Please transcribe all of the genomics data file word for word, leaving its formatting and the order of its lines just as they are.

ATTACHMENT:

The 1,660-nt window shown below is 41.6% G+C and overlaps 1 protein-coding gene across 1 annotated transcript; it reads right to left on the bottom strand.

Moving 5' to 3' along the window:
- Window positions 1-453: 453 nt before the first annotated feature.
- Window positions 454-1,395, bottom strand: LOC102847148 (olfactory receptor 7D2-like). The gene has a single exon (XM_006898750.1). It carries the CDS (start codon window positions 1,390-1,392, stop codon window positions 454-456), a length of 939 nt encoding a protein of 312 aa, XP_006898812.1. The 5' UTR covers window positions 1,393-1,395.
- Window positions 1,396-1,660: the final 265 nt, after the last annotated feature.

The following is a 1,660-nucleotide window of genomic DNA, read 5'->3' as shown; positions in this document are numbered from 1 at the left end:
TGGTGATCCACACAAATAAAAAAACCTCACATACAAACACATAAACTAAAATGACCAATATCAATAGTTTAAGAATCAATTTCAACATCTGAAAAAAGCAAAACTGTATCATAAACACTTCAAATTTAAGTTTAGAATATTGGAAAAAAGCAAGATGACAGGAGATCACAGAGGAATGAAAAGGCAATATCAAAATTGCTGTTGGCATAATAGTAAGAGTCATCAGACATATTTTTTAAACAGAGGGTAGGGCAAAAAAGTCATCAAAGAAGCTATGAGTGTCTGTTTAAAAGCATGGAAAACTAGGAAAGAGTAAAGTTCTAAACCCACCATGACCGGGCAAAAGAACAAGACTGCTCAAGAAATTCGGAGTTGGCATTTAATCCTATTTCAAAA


The 1,660-nt window shown below is 41.6% G+C and overlaps 1 protein-coding gene across 1 annotated transcript; it reads right to left on the bottom strand.

Moving 5' to 3' along the window:
- Window positions 1-453: 453 nt before the first annotated feature.
- Window positions 454-1,395, bottom strand: LOC102847148 (olfactory receptor 7D2-like). The gene has a single exon (XM_006898750.1). It carries the CDS (start codon window positions 1,390-1,392, stop codon window positions 454-456), a length of 939 nt encoding a protein of 312 aa, XP_006898812.1. The 5' UTR covers window positions 1,393-1,395.
- Window positions 1,396-1,660: the final 265 nt, after the last annotated feature.

The following is a 1,660-nucleotide window of genomic DNA, read 5'->3' as shown; positions in this document are numbered from 1 at the left end:
TGGTGATCCACACAAATAAAAAAACCTCACATACAAACACATAAACTAAAATGACCAATATCAATAGTTTAAGAATCAATTTCAACATCTGAAAAAAGCAAAACTGTATCATAAACACTTCAAATTTAAGTTTAGAATATTGGAAAAAAGCAAGATGACAGGAGATCACAGAGGAATGAAAAGGCAATATCAAAATTGCTGTTGGCATAATAGTAAGAGTCATCAGACATATTTTTTAAACAGAGGGTAGGGCAAAAAAGTCATCAAAGAAGCTATGAGTGTCTGTTTAAAAGCATGGAAAACTAGGAAAGAGTAAAGTTCTAAACCCACCATGACCGGGCAAAAGAACAAGACTGCTCAAGAAATTCGGAGTTGGCATTTAATCCTATTTCAAAA